One Degree does use search, networking and messaging functionality like that found in traditional job search sites like LinkedIn, Storin says, but it also incorporates algorithms to identify cultural traits and alignment with specific industries, companies and roles, Storin says. The model was similar to algorithms like those used in music discovery and playback software Pandora.
"We looked at companies doing things very well in other capacities; Pandora, for instance, is using all these metrics and algorithms to match users with music they might like based on things like syncopation and beats-per-minute. We felt like this was the key to the future of employment search and answered the question of how to integrate culture into the equation," Storin says.
Storin says the information gathered by One Degree's questions is also beneficial for hiring companies, and that while candidates can fill out the site's questionnaires in under five minutes, most users spend around four to five times that amount of time on the site — a conversion rate of 40 percent.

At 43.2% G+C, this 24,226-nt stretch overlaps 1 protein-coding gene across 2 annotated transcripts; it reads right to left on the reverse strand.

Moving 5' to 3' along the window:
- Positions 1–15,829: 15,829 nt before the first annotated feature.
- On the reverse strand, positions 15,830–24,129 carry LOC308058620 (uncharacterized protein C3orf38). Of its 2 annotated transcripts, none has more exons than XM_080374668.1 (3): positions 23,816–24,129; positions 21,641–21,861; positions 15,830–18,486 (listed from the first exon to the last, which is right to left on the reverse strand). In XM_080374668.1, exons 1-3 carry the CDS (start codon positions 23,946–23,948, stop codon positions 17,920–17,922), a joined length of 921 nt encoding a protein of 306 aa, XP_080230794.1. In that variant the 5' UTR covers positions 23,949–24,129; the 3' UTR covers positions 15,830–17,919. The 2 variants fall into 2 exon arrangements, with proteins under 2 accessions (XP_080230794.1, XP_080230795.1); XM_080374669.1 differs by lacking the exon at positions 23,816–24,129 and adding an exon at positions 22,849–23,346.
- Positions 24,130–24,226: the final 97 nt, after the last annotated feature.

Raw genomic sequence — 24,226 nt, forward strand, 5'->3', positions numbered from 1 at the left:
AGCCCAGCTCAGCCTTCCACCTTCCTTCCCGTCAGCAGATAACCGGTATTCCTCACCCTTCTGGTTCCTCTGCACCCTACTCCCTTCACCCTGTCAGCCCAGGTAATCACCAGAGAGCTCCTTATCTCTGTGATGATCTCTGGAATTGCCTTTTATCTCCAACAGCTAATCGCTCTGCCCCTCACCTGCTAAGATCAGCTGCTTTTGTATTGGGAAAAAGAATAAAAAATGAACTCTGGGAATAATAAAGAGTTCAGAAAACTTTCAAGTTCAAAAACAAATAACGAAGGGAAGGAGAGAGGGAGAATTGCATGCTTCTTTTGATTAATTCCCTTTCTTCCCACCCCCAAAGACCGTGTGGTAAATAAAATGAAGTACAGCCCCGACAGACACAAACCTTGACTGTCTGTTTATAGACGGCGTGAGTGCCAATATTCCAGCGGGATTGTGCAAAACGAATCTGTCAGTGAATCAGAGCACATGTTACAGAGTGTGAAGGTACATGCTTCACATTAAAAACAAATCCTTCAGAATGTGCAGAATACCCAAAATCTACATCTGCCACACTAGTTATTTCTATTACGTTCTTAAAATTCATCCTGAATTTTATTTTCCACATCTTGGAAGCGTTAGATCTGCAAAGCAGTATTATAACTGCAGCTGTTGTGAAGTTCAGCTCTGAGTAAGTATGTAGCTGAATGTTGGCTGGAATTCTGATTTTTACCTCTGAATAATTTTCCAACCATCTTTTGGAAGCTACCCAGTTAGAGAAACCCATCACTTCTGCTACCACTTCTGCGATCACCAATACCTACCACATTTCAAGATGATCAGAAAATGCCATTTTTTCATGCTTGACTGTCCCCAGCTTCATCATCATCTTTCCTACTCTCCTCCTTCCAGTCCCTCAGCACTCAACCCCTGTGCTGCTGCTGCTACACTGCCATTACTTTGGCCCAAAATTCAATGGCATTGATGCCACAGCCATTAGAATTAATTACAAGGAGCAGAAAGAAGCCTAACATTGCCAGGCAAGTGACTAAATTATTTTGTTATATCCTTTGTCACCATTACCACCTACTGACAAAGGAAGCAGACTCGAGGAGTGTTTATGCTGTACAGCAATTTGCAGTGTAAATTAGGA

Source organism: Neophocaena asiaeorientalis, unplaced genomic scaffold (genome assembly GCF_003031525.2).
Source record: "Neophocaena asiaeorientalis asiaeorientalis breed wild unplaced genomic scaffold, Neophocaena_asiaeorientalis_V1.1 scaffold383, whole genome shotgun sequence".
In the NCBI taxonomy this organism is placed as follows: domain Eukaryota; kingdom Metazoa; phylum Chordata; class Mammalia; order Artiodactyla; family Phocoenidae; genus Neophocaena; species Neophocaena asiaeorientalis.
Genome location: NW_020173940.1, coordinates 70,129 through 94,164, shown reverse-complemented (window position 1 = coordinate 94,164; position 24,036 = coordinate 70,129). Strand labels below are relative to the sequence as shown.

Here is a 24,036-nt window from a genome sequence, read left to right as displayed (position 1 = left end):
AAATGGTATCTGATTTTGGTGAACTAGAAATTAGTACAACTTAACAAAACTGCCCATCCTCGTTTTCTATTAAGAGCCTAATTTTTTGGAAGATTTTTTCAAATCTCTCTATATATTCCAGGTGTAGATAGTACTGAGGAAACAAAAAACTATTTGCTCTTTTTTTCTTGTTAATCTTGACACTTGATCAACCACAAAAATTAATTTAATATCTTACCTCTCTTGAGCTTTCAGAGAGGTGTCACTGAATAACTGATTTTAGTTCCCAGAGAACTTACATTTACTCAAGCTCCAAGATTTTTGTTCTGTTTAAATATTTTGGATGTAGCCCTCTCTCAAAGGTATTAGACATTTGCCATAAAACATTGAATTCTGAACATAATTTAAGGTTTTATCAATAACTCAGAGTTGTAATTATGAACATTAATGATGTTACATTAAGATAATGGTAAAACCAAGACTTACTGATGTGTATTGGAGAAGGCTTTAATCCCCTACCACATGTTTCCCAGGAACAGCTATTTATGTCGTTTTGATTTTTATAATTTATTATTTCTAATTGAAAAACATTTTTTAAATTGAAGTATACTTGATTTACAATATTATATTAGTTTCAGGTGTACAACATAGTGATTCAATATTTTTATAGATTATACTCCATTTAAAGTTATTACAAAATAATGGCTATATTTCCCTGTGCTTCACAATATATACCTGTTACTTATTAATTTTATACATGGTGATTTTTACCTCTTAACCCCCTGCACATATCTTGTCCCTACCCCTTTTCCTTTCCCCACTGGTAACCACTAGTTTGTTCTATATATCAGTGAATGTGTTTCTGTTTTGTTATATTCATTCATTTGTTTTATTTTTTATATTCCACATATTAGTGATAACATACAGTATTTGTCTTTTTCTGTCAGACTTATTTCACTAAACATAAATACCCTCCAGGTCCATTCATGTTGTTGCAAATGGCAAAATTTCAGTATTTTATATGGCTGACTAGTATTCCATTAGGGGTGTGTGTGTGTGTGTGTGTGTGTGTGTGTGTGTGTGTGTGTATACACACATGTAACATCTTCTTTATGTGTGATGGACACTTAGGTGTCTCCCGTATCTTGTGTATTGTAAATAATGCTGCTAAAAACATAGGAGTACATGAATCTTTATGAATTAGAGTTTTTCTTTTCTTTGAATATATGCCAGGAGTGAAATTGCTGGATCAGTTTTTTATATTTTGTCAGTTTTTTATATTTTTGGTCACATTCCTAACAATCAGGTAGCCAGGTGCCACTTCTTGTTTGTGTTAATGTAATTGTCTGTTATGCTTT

"It's a coup for these huge companies to know these things about their potential hires," Storin says. "And we already see a much greater level of engagement and interest from candidates because we are based on culture," he says.
"Recruiters should be addressing cultural fit already, and some of them are, but as far as it being a general practice, they just don't have the time or the bandwidth," Storin says. "So many are reduced to just scanning resumes, looking for keywords and plugging holes, and then companies wind up with bad hires, unhappy employees and disengaged workers, and that equals attrition," he says.
"If employees are engaged and feel like they are part of a larger entity that mirrors their beliefs and values, they are more likely to stay when presented with a challenge," Storin says.